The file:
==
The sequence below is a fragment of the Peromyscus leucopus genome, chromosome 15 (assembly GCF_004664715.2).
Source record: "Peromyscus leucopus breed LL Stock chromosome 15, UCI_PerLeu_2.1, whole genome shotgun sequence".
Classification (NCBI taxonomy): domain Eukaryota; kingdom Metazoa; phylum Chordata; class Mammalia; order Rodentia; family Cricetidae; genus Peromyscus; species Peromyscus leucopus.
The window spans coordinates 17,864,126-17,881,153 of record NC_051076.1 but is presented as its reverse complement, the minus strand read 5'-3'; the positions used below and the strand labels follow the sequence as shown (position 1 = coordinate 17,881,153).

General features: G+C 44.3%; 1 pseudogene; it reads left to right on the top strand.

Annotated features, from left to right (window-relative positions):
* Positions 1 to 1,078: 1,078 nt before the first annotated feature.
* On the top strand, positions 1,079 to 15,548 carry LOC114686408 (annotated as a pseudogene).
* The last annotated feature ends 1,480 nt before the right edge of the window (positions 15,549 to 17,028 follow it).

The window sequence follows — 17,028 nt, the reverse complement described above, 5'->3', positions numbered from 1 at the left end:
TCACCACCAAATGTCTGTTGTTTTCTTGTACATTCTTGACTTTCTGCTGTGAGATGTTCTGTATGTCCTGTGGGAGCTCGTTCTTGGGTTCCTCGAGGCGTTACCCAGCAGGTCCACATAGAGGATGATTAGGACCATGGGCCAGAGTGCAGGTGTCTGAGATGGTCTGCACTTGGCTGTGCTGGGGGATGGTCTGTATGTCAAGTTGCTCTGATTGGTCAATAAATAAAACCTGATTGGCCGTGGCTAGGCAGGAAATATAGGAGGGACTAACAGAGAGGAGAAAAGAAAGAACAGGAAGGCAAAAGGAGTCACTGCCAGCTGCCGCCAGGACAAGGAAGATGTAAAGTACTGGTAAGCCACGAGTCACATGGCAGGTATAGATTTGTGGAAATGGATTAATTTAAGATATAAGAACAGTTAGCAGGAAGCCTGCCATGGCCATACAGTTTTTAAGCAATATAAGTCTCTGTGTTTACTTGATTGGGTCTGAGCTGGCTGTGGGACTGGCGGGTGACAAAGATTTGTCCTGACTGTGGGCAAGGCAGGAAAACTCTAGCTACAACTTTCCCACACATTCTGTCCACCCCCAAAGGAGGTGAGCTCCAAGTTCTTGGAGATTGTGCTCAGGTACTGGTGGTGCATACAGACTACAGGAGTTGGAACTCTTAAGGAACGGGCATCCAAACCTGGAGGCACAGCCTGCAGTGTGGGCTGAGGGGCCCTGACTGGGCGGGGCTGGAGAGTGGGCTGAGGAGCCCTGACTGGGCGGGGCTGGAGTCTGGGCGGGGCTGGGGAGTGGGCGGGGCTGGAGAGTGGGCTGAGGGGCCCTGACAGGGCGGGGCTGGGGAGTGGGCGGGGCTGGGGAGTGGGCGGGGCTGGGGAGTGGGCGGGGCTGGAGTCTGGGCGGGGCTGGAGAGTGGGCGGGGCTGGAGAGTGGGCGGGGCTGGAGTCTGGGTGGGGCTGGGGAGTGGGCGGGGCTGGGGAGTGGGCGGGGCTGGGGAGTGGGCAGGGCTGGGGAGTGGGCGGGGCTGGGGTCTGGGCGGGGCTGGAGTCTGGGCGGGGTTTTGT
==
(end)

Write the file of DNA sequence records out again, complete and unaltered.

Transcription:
The sequence below is a fragment of the Peromyscus leucopus genome, chromosome 15 (assembly GCF_004664715.2).
Source record: "Peromyscus leucopus breed LL Stock chromosome 15, UCI_PerLeu_2.1, whole genome shotgun sequence".
Classification (NCBI taxonomy): domain Eukaryota; kingdom Metazoa; phylum Chordata; class Mammalia; order Rodentia; family Cricetidae; genus Peromyscus; species Peromyscus leucopus.
The window spans coordinates 17,864,126-17,881,153 of record NC_051076.1 but is presented as its reverse complement, the minus strand read 5'-3'; the positions used below and the strand labels follow the sequence as shown (position 1 = coordinate 17,881,153).

General features: G+C 44.3%; 1 pseudogene; it reads left to right on the top strand.

Annotated features, from left to right (window-relative positions):
* Positions 1 to 1,078: 1,078 nt before the first annotated feature.
* On the top strand, positions 1,079 to 15,548 carry LOC114686408 (annotated as a pseudogene).
* The last annotated feature ends 1,480 nt before the right edge of the window (positions 15,549 to 17,028 follow it).

The window sequence follows — 17,028 nt, the reverse complement described above, 5'->3', positions numbered from 1 at the left end:
TCACCACCAAATGTCTGTTGTTTTCTTGTACATTCTTGACTTTCTGCTGTGAGATGTTCTGTATGTCCTGTGGGAGCTCGTTCTTGGGTTCCTCGAGGCGTTACCCAGCAGGTCCACATAGAGGATGATTAGGACCATGGGCCAGAGTGCAGGTGTCTGAGATGGTCTGCACTTGGCTGTGCTGGGGGATGGTCTGTATGTCAAGTTGCTCTGATTGGTCAATAAATAAAACCTGATTGGCCGTGGCTAGGCAGGAAATATAGGAGGGACTAACAGAGAGGAGAAAAGAAAGAACAGGAAGGCAAAAGGAGTCACTGCCAGCTGCCGCCAGGACAAGGAAGATGTAAAGTACTGGTAAGCCACGAGTCACATGGCAGGTATAGATTTGTGGAAATGGATTAATTTAAGATATAAGAACAGTTAGCAGGAAGCCTGCCATGGCCATACAGTTTTTAAGCAATATAAGTCTCTGTGTTTACTTGATTGGGTCTGAGCTGGCTGTGGGACTGGCGGGTGACAAAGATTTGTCCTGACTGTGGGCAAGGCAGGAAAACTCTAGCTACAACTTTCCCACACATTCTGTCCACCCCCAAAGGAGGTGAGCTCCAAGTTCTTGGAGATTGTGCTCAGGTACTGGTGGTGCATACAGACTACAGGAGTTGGAACTCTTAAGGAACGGGCATCCAAACCTGGAGGCACAGCCTGCAGTGTGGGCTGAGGGGCCCTGACTGGGCGGGGCTGGAGAGTGGGCTGAGGAGCCCTGACTGGGCGGGGCTGGAGTCTGGGCGGGGCTGGGGAGTGGGCGGGGCTGGAGAGTGGGCTGAGGGGCCCTGACAGGGCGGGGCTGGGGAGTGGGCGGGGCTGGGGAGTGGGCGGGGCTGGGGAGTGGGCGGGGCTGGAGTCTGGGCGGGGCTGGAGAGTGGGCGGGGCTGGAGAGTGGGCGGGGCTGGAGTCTGGGTGGGGCTGGGGAGTGGGCGGGGCTGGGGAGTGGGCGGGGCTGGGGAGTGGGCAGGGCTGGGGAGTGGGCGGGGCTGGGGTCTGGGCGGGGCTGGAGTCTGGGCGGGGTTTTGT